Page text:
Concern has been expressed that with just days to go before the new mandatory HMO regime comes in, there are councils which do not know about it.
The new rules come in next Monday, October 1, but a number of the local authorities which are meant to police it are unaware of the changes.
The claim comes from Richard Lambert, CEO of the National Landlords Association.
He said: “We have been contacted by a number of our members who have tried to apply for licences, but the local authority has purported not to know anything about it or simply didn’t have the systems in place to process the applications.
“This is an unacceptable failing on the part of the Ministry of Housing, Communities and Local Government, which should have ensured all local authorities were up to speed with the changes.
“It’s disappointing that more consideration hasn’t been made for the significance of this change and the challenges local authorities face in implementing it.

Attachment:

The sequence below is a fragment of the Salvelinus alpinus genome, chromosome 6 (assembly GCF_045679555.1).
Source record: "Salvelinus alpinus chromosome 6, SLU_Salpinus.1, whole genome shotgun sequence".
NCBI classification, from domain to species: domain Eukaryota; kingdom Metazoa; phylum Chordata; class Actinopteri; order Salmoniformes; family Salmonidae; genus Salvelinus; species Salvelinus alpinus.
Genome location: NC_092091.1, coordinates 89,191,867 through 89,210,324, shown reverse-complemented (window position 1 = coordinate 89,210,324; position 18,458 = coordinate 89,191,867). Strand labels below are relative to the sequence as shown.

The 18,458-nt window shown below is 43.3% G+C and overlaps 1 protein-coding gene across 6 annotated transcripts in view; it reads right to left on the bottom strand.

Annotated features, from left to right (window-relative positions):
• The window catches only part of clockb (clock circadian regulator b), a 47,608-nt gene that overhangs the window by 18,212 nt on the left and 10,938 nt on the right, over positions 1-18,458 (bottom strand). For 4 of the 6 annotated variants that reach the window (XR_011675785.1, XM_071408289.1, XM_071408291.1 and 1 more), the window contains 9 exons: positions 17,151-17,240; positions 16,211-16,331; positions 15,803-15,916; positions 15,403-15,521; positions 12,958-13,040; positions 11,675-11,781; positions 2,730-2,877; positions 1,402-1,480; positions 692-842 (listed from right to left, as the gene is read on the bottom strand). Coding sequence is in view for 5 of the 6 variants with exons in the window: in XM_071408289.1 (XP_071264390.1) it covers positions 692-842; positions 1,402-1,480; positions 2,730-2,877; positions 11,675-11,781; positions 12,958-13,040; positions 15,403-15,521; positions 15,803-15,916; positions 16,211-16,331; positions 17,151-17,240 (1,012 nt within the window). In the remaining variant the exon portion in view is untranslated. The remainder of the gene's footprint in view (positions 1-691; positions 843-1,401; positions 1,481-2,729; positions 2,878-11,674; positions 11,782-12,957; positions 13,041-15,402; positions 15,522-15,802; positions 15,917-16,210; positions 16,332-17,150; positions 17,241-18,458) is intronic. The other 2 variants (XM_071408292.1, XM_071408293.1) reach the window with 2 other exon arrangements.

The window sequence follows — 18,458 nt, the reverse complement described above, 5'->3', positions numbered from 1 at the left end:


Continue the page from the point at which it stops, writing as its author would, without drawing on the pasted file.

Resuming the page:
“Our advice to landlords who have encountered this is to apply for an HMO licence using the existing process, even if the council hasn’t updated their forms.”
From next Monday, the new mandatory HMO licensing rules effectively remove the height criteria.
Currently, properties shared by five or more people living in two or more households must be licensed if they are three or more storeys high.
From next week, properties must be licensed as HMOs regardless of how many storeys they are. An exemption applies to purpose-built flats in blocks with three or more self-contained flats.
Properties that fall into the scope of the new definition but are already licensed under a selective or additional scheme, will be passported over to the new scheme at no cost to the landlord.
Lambert is also concerned that a number of landlords have not yet applied for licences.
He said: “The Government made the announcement about mandatory HMO licensing in January, but we’re concerned that many landlords may not have applied for their licenses.
“We encourage all landlords to make sure they do so before October 1 to be compliant.
“It may be that landlords thought there was a six-month grace period, as was originally proposed.
“This is not the case and we don’t want to see anyone committing an offence through ignorance.”
Landlords without a licence for an HMO that should be licensed risk fines of £30,000.